Is Jordan the True Birthplace of Islam?

LETA

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According to a new controversial documentary by Dan Gibson, it is. Gibson, a historian and author makes a compelling case for the historical revision and possible relocation of the sacred city of Mecca, the traditional birthplace of the prophet Muhammed (PBUH), to the kingdom of Jordan. The author, who conducted a rigorous research based on archeological discoveries and historic Islamic manuscripts, argues that modern-day Muslims are orienting their prayers to the wrong coordinates.

Mecca, currently located in Saudi Arabia, does not match the topography or climate described in the Qur’an about the legendary city responsible for launching the second largest religion in the world. Its arid climate and distance from the main trade routes known to exist in the time of the Prophet, simply do not fit the new scientific data, Gibson says. The city of Petra in Jordan, however, seems to be the ideal location based on satellite imaging and terrain mapping of landmarks described in the sacred text.

While the documentary is bound to cause some discomfort among Islamic scholars and Muslim believers, it is worthy to note that Gibson is not at all antagonistic towards Islam or is trying to undermine its sacred scriptures. Quite the contrary. His hope is to bring to the attention of the Islamic world an issue which is of the upmost importance to the faith.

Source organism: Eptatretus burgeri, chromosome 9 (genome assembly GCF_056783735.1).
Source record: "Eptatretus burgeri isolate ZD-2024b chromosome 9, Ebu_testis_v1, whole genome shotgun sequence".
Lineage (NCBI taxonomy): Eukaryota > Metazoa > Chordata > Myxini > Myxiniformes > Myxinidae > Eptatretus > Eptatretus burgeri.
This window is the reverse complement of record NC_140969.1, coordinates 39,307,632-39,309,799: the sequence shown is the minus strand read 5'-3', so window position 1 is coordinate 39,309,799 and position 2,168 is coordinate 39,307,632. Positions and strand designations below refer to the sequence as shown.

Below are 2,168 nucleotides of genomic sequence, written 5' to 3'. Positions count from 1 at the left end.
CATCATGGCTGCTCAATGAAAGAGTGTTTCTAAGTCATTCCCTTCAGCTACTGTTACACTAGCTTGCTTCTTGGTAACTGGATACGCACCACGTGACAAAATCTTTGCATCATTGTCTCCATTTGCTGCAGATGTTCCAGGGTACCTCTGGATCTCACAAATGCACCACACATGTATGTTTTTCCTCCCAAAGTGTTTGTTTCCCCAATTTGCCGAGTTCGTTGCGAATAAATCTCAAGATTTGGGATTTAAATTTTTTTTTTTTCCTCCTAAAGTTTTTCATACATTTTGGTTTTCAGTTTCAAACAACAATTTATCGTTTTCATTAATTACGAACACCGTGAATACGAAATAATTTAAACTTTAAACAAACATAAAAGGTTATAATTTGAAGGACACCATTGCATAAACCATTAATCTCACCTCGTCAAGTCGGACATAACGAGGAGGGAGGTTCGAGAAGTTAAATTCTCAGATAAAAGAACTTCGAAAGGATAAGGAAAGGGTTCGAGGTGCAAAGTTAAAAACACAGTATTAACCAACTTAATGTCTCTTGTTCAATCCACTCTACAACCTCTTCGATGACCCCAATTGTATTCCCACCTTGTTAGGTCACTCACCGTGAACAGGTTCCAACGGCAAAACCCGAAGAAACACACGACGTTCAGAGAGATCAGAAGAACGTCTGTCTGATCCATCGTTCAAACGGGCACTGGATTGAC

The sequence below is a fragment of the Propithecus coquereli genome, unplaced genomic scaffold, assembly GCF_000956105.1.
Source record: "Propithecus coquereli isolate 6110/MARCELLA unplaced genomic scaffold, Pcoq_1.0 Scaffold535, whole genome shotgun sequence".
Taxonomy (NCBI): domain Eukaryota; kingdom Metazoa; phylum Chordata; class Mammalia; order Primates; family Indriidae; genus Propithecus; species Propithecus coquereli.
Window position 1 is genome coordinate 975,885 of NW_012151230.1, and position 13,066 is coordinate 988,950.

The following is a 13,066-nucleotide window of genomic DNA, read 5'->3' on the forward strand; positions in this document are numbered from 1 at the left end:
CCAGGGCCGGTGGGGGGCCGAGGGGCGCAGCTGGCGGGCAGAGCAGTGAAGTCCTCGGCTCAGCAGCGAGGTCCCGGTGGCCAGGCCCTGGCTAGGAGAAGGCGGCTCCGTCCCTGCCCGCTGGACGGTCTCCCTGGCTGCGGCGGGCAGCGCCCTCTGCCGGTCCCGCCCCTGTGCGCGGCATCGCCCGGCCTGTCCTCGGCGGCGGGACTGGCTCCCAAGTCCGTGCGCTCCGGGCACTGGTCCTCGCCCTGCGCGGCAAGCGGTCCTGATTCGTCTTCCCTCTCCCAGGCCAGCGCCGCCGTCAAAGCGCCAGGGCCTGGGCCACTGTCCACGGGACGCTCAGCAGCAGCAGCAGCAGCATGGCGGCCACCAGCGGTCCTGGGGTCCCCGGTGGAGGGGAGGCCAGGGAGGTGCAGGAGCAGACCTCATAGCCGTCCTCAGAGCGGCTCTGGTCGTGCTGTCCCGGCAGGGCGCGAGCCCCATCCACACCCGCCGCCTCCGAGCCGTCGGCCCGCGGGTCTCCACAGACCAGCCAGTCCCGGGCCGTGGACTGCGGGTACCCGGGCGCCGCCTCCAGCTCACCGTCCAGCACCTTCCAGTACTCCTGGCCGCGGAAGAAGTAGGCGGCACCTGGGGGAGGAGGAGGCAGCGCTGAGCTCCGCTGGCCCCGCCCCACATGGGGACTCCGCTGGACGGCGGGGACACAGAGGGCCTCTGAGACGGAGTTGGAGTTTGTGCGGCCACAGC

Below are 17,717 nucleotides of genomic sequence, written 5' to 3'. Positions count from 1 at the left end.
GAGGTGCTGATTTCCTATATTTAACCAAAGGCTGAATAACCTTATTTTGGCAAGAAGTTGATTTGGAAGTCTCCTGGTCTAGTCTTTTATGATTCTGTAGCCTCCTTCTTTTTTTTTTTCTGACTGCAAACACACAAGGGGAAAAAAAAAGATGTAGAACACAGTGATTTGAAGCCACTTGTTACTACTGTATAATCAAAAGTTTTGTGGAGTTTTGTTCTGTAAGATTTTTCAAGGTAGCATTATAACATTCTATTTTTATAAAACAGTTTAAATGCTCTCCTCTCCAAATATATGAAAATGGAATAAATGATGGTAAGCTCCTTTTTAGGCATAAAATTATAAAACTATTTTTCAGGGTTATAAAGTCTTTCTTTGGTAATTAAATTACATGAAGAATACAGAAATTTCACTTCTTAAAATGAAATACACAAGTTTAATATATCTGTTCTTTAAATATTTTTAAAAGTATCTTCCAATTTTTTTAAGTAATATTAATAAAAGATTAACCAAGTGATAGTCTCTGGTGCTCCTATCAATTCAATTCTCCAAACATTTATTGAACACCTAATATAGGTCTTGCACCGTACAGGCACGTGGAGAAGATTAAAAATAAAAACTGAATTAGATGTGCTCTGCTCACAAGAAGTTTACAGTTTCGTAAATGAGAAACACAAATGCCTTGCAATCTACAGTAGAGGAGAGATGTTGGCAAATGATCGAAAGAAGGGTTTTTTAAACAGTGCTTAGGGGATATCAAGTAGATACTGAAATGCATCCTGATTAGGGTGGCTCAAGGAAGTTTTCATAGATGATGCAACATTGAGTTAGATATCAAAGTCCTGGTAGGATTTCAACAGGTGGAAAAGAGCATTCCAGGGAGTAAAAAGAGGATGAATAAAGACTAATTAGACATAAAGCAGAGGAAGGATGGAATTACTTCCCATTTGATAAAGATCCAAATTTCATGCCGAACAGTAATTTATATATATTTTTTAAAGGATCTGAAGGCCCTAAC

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Dr Wu

Guest
One wonders why it even matters. Islam is the third in the line of monotheistic religions after Judaism and Christianity....allegedly 'Allah' (God) came to Muhammad and said start another religion ..you are my 'newest' prophet. The Arab people were mostly bedouin tribes and wandered various areas until he united then under 'Islam'. Mecca is where the black stone called the kabba stone is held...most likely a meteorite seen falling in the desert and became a sacred object long before Islam was founded... some how becoming a symbol of Islam under Muhammad. https://en.wikipedia.org/wiki/Black_Stone
 
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Dundee

Guest
I guess it is culturally significant to know the origins of your belief. Kind of like a sporting hero, I am sure the folks in Baltimore like to brag it was where Babe Ruth was born. I imagine there is a sence of pride?? ownership?? to something like that.

If you can associate a major religons origin to your country, or city. That is a big deal for a follower of that religion.
But your right, it should not matter I guess.
 
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Area201

Guest
Their "Mohammed is the last prophet" position and overall attitude is so obnoxious. All these religions are just expressions of universal truths, and they will never stop being expressed and come in different forms. To declare one the "last" is bogus. There is some really shady and fraudulent things, if not really outdated for modern times, about Islam and it is maybe the only major religion that's not interested me or resonated much.

Also the reason why so many Muslims are in Jerusalem is because the last prophet Mohammed allegedly, on the night of his death, flew on a chariot to Jerusalem! So they built a temple (3rd most holy in Islam). Basically put a flag on someone else's land, and large base reason we have all the conflict in the Middle East. How about we say Moses parted the heavens an jet-packed his way the night of his death to Mecca? So now we must build a temple on the Rock. smh